The Commission's draft directive, released in July (ENDS Daily 27 July), does not include proposed EU noise limits of any kind, aiming instead to establish common noise measuring, monitoring and mapping procedures. Mr de Roo said these plans were good but did not go far enough.
"The Commission intends to wait several years before coming up with EU-wide noise limits. For noise from aircraft near airports we need an EU daughter directive immediately," he said. Several aircraft operators had shifted business to airports with more lax restrictions recently, he said, showing how difficult it was for authorities to enforce noise standards.
Under Mr de Roo's proposals, aircraft landing or taking off at all EU airports would be subject to maximum noise limits of 65 decibels (dB) during daytime and 55dB at night by the end of 2005. These are already "achieved or achievable" for most major EU airports, he said, and on average would still result in sleep disturbance for 12% of local populations.
The limits should then be tightened in 2012 to 56dB and 45dB and finally in 2020 to 49dB and 40dB respectively, he says. New airports would have to meet the intermediate targets by the end of 2005. By 2020 sleep disturbance would be reduced to just 4% of the local population. Mr de Roo admitted his proposals represented a "serious task" for airports but said quieter aircraft and steeper approach trajectories could achieve the tougher limits.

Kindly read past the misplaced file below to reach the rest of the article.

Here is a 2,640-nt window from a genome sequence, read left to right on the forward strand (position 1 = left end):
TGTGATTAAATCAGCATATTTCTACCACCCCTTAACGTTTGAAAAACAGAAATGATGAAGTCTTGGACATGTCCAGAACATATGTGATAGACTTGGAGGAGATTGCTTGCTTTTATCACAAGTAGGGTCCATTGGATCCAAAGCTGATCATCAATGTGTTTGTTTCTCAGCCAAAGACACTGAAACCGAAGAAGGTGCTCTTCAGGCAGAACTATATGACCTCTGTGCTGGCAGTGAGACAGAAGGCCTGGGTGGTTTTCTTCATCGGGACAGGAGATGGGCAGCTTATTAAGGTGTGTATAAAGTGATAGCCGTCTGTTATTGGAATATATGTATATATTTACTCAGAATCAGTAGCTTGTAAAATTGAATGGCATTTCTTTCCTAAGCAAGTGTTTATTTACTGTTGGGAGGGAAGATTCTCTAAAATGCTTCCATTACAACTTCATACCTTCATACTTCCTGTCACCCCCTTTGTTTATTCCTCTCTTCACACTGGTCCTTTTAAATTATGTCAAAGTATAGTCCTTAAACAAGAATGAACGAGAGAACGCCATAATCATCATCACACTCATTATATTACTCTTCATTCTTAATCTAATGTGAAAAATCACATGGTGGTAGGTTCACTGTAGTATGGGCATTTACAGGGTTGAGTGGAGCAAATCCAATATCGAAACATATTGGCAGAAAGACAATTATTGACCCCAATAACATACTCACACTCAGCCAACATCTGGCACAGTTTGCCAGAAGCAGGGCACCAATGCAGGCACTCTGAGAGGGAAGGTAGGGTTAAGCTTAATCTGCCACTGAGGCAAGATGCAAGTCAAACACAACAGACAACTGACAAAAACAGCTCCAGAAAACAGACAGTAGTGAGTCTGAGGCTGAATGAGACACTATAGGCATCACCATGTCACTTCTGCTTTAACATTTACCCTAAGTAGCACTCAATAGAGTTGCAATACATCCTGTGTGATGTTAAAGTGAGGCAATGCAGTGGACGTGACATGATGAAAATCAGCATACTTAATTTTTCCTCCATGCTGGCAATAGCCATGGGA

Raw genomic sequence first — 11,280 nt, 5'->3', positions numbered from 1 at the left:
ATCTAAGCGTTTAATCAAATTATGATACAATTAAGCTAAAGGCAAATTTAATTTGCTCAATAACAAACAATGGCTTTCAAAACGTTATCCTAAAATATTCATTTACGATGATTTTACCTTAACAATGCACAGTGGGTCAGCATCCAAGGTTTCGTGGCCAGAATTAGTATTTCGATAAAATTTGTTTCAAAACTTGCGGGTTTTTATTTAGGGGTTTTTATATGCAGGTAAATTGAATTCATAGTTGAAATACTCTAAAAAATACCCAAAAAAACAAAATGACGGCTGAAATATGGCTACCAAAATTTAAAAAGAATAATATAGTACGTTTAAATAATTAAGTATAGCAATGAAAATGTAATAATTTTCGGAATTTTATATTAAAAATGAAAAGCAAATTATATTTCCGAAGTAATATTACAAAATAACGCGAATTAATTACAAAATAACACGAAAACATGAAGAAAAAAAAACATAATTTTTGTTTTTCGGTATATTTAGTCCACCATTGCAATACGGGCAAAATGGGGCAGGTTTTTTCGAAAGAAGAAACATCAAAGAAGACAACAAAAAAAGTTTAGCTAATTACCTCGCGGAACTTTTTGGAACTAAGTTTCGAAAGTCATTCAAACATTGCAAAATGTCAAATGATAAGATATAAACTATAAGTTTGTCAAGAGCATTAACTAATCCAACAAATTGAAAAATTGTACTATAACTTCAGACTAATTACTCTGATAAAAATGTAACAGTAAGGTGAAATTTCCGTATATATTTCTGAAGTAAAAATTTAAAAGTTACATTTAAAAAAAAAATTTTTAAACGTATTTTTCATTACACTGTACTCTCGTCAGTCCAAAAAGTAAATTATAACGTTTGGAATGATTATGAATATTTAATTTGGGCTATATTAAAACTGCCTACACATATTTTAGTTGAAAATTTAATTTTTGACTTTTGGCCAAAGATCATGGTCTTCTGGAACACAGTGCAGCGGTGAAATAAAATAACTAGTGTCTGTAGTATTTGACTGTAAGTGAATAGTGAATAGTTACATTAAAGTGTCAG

Initial reaction from airport operators has been critical. Yevgeny Pogorelov, spokesperson for Airports Council International Europe, said his organisation was still analysing the plans but was likely to oppose them. "When you have such different residential and geographical situations [from airport to airport], how can anyone impose a uniform limit?" he told ENDS Daily today.
"The principle of subsidiarity should be applied here more than anywhere else because it's locals who are most interested in airport developments," he continued. "It shouldn't be a matter for legislation at the EU level."
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